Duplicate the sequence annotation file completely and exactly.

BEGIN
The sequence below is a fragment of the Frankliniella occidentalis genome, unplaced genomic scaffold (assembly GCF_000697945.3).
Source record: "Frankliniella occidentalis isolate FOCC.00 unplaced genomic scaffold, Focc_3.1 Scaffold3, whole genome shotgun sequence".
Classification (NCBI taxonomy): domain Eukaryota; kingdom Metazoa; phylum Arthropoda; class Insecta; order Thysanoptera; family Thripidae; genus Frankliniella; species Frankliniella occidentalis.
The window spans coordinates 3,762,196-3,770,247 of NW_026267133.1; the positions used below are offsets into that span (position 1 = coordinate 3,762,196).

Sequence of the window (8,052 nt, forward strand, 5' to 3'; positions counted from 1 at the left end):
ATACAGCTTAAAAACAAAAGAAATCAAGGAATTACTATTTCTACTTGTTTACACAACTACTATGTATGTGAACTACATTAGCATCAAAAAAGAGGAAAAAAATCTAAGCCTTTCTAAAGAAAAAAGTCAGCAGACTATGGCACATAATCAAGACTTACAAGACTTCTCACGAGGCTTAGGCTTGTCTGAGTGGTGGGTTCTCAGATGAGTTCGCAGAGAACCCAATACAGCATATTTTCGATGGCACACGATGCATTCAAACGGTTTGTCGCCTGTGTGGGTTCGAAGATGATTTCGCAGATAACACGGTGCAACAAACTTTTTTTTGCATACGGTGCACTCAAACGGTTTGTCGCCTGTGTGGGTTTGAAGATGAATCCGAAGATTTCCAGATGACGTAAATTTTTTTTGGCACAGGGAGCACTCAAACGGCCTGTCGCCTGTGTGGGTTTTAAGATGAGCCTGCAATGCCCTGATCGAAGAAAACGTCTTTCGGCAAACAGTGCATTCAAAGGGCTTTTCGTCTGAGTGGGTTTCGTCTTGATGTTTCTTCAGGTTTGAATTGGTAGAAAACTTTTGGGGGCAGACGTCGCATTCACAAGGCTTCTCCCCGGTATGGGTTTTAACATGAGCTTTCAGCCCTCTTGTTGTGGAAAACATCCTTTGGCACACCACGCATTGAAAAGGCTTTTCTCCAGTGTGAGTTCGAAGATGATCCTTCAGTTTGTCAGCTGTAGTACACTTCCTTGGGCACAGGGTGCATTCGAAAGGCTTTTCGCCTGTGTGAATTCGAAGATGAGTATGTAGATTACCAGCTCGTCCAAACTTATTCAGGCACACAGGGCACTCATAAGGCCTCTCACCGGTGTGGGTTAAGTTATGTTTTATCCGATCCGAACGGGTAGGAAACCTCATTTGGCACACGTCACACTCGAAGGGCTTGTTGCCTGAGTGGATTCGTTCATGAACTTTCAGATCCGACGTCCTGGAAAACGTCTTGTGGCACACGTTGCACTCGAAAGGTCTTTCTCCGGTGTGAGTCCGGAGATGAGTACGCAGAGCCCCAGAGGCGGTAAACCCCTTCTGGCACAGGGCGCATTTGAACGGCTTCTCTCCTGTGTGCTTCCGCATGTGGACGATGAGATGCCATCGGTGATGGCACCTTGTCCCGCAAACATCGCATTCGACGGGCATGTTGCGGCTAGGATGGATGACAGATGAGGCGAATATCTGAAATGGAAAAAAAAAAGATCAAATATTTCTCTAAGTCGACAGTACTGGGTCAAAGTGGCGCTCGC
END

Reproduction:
The sequence below is a fragment of the Frankliniella occidentalis genome, unplaced genomic scaffold (assembly GCF_000697945.3).
Source record: "Frankliniella occidentalis isolate FOCC.00 unplaced genomic scaffold, Focc_3.1 Scaffold3, whole genome shotgun sequence".
Classification (NCBI taxonomy): domain Eukaryota; kingdom Metazoa; phylum Arthropoda; class Insecta; order Thysanoptera; family Thripidae; genus Frankliniella; species Frankliniella occidentalis.
The window spans coordinates 3,762,196-3,770,247 of NW_026267133.1; the positions used below are offsets into that span (position 1 = coordinate 3,762,196).

Sequence of the window (8,052 nt, forward strand, 5' to 3'; positions counted from 1 at the left end):
ATACAGCTTAAAAACAAAAGAAATCAAGGAATTACTATTTCTACTTGTTTACACAACTACTATGTATGTGAACTACATTAGCATCAAAAAAGAGGAAAAAAATCTAAGCCTTTCTAAAGAAAAAAGTCAGCAGACTATGGCACATAATCAAGACTTACAAGACTTCTCACGAGGCTTAGGCTTGTCTGAGTGGTGGGTTCTCAGATGAGTTCGCAGAGAACCCAATACAGCATATTTTCGATGGCACACGATGCATTCAAACGGTTTGTCGCCTGTGTGGGTTCGAAGATGATTTCGCAGATAACACGGTGCAACAAACTTTTTTTTGCATACGGTGCACTCAAACGGTTTGTCGCCTGTGTGGGTTTGAAGATGAATCCGAAGATTTCCAGATGACGTAAATTTTTTTTGGCACAGGGAGCACTCAAACGGCCTGTCGCCTGTGTGGGTTTTAAGATGAGCCTGCAATGCCCTGATCGAAGAAAACGTCTTTCGGCAAACAGTGCATTCAAAGGGCTTTTCGTCTGAGTGGGTTTCGTCTTGATGTTTCTTCAGGTTTGAATTGGTAGAAAACTTTTGGGGGCAGACGTCGCATTCACAAGGCTTCTCCCCGGTATGGGTTTTAACATGAGCTTTCAGCCCTCTTGTTGTGGAAAACATCCTTTGGCACACCACGCATTGAAAAGGCTTTTCTCCAGTGTGAGTTCGAAGATGATCCTTCAGTTTGTCAGCTGTAGTACACTTCCTTGGGCACAGGGTGCATTCGAAAGGCTTTTCGCCTGTGTGAATTCGAAGATGAGTATGTAGATTACCAGCTCGTCCAAACTTATTCAGGCACACAGGGCACTCATAAGGCCTCTCACCGGTGTGGGTTAAGTTATGTTTTATCCGATCCGAACGGGTAGGAAACCTCATTTGGCACACGTCACACTCGAAGGGCTTGTTGCCTGAGTGGATTCGTTCATGAACTTTCAGATCCGACGTCCTGGAAAACGTCTTGTGGCACACGTTGCACTCGAAAGGTCTTTCTCCGGTGTGAGTCCGGAGATGAGTACGCAGAGCCCCAGAGGCGGTAAACCCCTTCTGGCACAGGGCGCATTTGAACGGCTTCTCTCCTGTGTGCTTCCGCATGTGGACGATGAGATGCCATCGGTGATGGCACCTTGTCCCGCAAACATCGCATTCGACGGGCATGTTGCGGCTAGGATGGATGACAGATGAGGCGAATATCTGAAATGGAAAAAAAAAAGATCAAATATTTCTCTAAGTCGACAGTACTGGGTCAAAGTGGCGCTCGC